- Also watch Baahubali, both films, back-to-back while you’re at it. The film has tried too hard, and too evidently, to copy the Baahubali Not that the latter doesn’t have its problems but seriously-Amitabh Bacchan’s Khudabaksh=Katappa. Aamir Khan=Mahendra Baahubali. Zaphira=Warrior Princess Avanthika. Even some of the choreography in Vashmalle was copied from Manohari. If all of this is sounding Greek and Latin to you, good. There is hope. The Maahishmati kingdom will come for you.
- Ruminate on whether the Lamp Test and the Bechdel Test are real guarantees of how well-written a female character is if all you need is some intelligent writing to bypass both while objectifying the said female character at the same time.
(Somewhere in a script narration in a suburban Bombay film studio: Director-But Suraiyya cracks dick jokes! In 1806, mind you! I mean if that isn’t liberated, I really don’t know what these feminists want)
- Watch Game of Thrones or Hunger Games or idk Cardcaptor Sakura or any show/movie about a Strong Female Lead with Anger IssuesTM which is relatively less annoying. Though to be honest, the entire trope has become annoying at this point.
- Read up on the history of colonialism in India. Think about whether colonialism really brought our doom or were we doomed from the beginning. The film at various points hints at how Indians are Indians’ worst enemies but then chooses to return to the same old Hindustan v. Gora dynamic.
- What is Hindustan really? Read up on nationalism(s) and the building of the nation-state. I mean heck, the characters in the film aren’t even fighting for Indian independence or the Indian flag, they’re fighting for some fictional principality. The movie should be called Thugs of Raunakpur. I was sniggering throughout the climax thinking wait for 1947 babes. They’re going to force you to join the Indian union, take away your privy purse, and then the fort whose azaadi you keep blabbing about is going to become a 5-star hotel to host destination weddings for the descendants of the goras you threw out 200 years earlier.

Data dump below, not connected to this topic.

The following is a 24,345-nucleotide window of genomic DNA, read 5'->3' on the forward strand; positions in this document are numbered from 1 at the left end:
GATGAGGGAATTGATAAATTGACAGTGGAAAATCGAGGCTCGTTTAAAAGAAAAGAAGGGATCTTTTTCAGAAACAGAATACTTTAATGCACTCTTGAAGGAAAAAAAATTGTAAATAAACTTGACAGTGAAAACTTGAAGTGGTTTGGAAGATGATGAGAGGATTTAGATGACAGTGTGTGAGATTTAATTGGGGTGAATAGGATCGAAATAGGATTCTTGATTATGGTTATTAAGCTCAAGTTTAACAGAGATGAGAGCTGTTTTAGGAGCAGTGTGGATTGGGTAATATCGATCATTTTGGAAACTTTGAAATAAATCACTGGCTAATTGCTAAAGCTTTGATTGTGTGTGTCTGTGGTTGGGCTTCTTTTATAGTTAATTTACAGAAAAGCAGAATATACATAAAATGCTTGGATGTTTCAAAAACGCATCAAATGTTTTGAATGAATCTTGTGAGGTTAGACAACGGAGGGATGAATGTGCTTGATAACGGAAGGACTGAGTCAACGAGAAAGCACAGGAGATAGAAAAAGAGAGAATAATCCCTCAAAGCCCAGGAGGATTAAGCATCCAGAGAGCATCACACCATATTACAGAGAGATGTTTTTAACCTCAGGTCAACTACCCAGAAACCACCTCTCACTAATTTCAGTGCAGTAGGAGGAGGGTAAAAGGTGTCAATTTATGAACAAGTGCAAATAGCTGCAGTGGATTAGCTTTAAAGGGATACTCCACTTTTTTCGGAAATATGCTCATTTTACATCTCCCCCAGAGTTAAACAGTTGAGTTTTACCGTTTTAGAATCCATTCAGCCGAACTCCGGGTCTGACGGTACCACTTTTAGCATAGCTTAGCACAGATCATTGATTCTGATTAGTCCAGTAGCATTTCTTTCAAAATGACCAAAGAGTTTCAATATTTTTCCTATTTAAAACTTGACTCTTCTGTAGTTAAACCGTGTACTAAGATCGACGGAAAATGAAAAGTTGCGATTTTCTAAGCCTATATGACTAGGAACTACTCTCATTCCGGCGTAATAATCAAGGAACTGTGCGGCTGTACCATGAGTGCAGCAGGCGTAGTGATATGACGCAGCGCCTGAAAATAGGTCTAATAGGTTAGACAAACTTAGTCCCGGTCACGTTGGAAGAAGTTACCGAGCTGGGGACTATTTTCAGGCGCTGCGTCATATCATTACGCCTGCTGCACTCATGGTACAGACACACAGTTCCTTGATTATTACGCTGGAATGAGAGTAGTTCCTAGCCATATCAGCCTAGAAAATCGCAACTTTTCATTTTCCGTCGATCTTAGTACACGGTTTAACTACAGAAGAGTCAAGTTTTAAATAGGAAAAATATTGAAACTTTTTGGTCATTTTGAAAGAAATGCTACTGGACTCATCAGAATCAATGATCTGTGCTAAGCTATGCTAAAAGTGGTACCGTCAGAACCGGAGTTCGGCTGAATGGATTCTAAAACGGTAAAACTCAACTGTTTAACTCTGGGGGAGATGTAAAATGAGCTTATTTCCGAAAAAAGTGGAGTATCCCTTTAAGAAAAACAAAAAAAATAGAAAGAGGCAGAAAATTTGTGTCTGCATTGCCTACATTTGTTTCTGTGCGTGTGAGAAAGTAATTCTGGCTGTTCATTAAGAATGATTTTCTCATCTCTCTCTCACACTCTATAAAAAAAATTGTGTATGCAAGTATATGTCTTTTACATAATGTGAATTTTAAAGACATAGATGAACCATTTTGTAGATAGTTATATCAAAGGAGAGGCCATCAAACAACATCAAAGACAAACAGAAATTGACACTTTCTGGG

- Read up on casteism in Hindu mythology. Thugs has a very interesting scene where the gora villain calls the freedom fighters personifications of Raavan, and sets an effigy of Raavan on fire with an arrow, metaphorically standing in for Ram. No, the movie is still lame as hell, still wouldn’t recommend watching it. Read Anand Neelakantan’s Asura. Read the story of Mahabali. Read about Persian mythology and how it’s the inverse of Hindu mythology. Read up on Eklavya and Karna. Burn a copy of the *beep* Smriti (not Irani) while you’re at it.
- Basically, read. Just read and make your children read too so that when they grow up they don’t hoist the flag of Raunakpur and pronounce the glory of Akhand Raunakpur everywhere because like a certain Mr. Bhagat has commented who needs history when our countrymen have shitty Bollywood movies to teach them about it.
- As a reward for the above, treat yourself to a viewing of Jo Jeeta Wahi Sikander or Andaz Apna Apna when both Aamir Khan and movie plots were cuter.
If you were already convinced the movie was tatti and had decided not to watch it, congratulations. For those of you whose parents are determined to make you waste your time in the post-Diwali weekend, show this review to them. There is still hope.
*Quirk regrets to inform that the author of this article has mysteriously disappeared. An unfinished draft of the article was found on her computer. While the circumstances of her disappearance are unknown, her friends and family suspect it is on account of State authorities having tapped her Whatsapp messages to her friends about the movie, where she very energetically discussed the thoughts of Aamir Khan’s character on Azaadi. According to Firangi Mullah, Azaad is not one person, but a soch, a thought, which can enable one to free themselves from the gulaami of their colonizers. She was also discussing how it is curious how the main characters of the film are Muslim and in that context the allegory of the villain Clive as Lord Ram perhaps makes sense. Ms. Mehta’s friend vociferously denied any knowledge of what she was babbling about and when asked for a quote simply said ‘The reason he keeps saying Azaad Azaad is because that’s his son’s name. It’s advance promotion because he’s already feeling insecure about how his son will compete with Taimur when both of them are launched, hence he wants to create an impression in audience’s minds already.’ We at Quirk wholeheartedly agree with this explanation and wish Ms. Mehta the best, wherever she is.*